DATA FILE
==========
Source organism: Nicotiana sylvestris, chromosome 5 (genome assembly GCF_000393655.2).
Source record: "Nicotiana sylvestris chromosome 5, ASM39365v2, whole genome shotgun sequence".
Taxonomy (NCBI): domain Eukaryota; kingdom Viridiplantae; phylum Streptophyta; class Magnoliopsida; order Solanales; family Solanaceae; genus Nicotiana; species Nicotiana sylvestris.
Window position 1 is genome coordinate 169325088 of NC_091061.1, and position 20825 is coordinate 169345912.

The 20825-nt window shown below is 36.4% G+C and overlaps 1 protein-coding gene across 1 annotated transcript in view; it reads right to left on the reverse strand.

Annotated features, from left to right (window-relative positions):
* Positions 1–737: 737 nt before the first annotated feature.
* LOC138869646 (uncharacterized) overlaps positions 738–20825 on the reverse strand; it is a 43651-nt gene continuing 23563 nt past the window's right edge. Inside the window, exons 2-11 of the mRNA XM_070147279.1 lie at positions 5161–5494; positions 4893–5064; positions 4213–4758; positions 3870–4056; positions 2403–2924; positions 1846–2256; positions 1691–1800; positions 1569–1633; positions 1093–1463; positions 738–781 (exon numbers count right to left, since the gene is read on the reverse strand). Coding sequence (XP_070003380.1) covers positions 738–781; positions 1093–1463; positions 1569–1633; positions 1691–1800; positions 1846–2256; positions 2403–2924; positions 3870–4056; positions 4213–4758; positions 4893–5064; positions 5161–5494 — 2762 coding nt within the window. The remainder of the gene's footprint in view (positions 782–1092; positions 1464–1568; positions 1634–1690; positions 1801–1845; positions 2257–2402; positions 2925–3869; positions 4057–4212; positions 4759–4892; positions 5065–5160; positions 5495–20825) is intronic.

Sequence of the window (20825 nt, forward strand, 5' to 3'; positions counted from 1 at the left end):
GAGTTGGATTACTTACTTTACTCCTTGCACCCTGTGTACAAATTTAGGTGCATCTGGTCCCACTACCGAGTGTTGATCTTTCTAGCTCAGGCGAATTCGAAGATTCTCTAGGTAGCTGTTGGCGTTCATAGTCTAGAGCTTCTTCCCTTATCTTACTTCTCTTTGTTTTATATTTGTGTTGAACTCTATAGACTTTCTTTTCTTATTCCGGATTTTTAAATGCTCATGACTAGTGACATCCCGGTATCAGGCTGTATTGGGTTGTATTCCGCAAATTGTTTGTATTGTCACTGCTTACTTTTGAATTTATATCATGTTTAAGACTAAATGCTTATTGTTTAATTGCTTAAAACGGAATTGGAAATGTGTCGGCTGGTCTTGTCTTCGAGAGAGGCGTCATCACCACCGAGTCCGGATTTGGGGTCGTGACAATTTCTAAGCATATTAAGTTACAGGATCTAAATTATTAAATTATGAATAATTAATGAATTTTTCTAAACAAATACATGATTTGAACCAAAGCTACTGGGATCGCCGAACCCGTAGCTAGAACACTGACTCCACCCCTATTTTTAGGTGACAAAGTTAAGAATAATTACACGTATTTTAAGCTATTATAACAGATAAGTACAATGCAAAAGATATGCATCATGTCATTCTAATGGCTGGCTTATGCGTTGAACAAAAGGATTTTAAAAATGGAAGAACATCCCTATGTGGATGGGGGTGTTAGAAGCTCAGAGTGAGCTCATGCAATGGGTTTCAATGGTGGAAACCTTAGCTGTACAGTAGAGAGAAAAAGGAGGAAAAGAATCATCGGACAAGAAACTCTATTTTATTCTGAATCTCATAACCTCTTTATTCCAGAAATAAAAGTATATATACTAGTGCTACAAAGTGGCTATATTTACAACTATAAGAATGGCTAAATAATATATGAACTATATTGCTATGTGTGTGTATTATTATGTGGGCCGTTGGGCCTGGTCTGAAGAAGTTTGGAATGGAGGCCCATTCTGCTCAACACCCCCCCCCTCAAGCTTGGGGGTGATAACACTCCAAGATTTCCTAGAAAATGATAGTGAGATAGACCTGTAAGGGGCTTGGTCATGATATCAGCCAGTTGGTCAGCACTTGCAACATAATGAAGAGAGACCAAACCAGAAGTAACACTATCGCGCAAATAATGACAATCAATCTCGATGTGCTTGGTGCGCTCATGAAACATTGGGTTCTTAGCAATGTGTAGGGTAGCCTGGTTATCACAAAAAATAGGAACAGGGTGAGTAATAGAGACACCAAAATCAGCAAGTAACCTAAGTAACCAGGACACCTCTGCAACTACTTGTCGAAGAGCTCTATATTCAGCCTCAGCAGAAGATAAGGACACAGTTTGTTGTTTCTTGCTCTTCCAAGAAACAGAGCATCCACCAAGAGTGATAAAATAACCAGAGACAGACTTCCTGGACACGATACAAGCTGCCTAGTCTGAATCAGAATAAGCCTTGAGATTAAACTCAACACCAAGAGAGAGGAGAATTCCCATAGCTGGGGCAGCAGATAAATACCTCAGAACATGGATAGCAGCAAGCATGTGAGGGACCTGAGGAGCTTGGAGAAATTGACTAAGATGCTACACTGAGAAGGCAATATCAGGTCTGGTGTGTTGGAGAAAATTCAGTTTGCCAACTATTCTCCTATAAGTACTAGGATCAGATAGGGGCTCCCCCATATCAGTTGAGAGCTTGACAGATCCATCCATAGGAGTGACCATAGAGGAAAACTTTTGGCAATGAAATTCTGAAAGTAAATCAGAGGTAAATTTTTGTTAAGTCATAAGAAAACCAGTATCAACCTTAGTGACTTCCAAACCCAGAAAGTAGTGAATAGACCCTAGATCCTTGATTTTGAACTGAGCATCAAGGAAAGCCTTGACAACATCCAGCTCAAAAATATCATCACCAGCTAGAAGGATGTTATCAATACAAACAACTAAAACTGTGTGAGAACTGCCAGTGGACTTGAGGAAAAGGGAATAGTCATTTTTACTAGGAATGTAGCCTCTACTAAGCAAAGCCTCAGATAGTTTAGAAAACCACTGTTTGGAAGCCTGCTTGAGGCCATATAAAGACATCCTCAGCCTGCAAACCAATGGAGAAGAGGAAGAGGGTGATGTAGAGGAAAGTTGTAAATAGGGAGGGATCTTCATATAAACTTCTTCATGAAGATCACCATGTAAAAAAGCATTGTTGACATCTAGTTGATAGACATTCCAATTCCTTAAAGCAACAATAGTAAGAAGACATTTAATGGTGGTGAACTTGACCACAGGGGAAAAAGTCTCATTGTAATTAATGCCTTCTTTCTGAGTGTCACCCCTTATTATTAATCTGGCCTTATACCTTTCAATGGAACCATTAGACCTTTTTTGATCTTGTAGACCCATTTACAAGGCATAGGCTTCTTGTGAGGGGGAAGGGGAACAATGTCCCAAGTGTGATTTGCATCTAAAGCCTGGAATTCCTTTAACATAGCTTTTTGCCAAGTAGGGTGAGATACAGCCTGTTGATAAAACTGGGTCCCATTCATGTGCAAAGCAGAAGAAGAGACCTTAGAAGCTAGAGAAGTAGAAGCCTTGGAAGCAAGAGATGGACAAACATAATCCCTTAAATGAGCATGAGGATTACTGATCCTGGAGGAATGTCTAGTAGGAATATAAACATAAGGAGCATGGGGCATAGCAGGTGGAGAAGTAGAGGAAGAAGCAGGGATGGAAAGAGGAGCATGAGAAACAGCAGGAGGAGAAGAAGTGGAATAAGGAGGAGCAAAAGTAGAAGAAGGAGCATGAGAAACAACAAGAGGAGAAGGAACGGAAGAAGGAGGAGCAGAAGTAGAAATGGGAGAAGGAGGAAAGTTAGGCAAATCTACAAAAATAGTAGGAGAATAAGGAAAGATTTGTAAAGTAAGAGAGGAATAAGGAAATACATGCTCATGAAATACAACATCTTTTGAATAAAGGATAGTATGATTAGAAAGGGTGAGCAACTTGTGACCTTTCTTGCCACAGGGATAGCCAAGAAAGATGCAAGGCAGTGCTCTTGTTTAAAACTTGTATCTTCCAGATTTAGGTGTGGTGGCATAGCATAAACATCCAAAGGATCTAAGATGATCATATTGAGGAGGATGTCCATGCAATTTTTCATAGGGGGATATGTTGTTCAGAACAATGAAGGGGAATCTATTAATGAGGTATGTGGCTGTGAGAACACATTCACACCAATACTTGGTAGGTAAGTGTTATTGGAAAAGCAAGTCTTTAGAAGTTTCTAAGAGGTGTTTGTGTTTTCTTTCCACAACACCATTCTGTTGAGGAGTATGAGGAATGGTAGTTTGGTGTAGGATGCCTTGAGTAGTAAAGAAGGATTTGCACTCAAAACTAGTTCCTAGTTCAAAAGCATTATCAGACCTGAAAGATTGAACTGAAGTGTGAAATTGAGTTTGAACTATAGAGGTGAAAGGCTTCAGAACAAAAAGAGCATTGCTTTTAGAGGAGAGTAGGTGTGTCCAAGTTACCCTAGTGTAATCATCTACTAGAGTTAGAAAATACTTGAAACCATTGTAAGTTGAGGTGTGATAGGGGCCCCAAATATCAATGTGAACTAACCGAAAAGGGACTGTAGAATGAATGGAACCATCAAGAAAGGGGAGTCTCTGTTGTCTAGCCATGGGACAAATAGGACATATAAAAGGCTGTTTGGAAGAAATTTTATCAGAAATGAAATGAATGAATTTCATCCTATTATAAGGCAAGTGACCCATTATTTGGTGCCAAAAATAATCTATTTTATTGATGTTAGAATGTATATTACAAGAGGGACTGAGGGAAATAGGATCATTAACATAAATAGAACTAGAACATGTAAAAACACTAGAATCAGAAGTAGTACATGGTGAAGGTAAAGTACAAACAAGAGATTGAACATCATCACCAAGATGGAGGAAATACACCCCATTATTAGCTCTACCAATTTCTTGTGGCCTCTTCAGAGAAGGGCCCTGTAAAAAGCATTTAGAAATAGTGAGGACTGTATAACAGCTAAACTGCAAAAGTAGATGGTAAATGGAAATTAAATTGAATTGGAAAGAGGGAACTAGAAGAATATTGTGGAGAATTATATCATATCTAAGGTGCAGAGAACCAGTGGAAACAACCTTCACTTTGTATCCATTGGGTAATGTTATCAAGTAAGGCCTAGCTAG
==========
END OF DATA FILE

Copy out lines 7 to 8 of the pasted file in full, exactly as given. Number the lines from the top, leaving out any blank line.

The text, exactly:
* Positions 1–737: 737 nt before the first annotated feature.
* LOC138869646 (uncharacterized) overlaps positions 738–20825 on the reverse strand; it is a 43651-nt gene continuing 23563 nt past the window's right edge. Inside the window, exons 2-11 of the mRNA XM_070147279.1 lie at positions 5161–5494; positions 4893–5064; positions 4213–4758; positions 3870–4056; positions 2403–2924; positions 1846–2256; positions 1691–1800; positions 1569–1633; positions 1093–1463; positions 738–781 (exon numbers count right to left, since the gene is read on the reverse strand). Coding sequence (XP_070003380.1) covers positions 738–781; positions 1093–1463; positions 1569–1633; positions 1691–1800; positions 1846–2256; positions 2403–2924; positions 3870–4056; positions 4213–4758; positions 4893–5064; positions 5161–5494 — 2762 coding nt within the window. The remainder of the gene's footprint in view (positions 782–1092; positions 1464–1568; positions 1634–1690; positions 1801–1845; positions 2257–2402; positions 2925–3869; positions 4057–4212; positions 4759–4892; positions 5065–5160; positions 5495–20825) is intronic.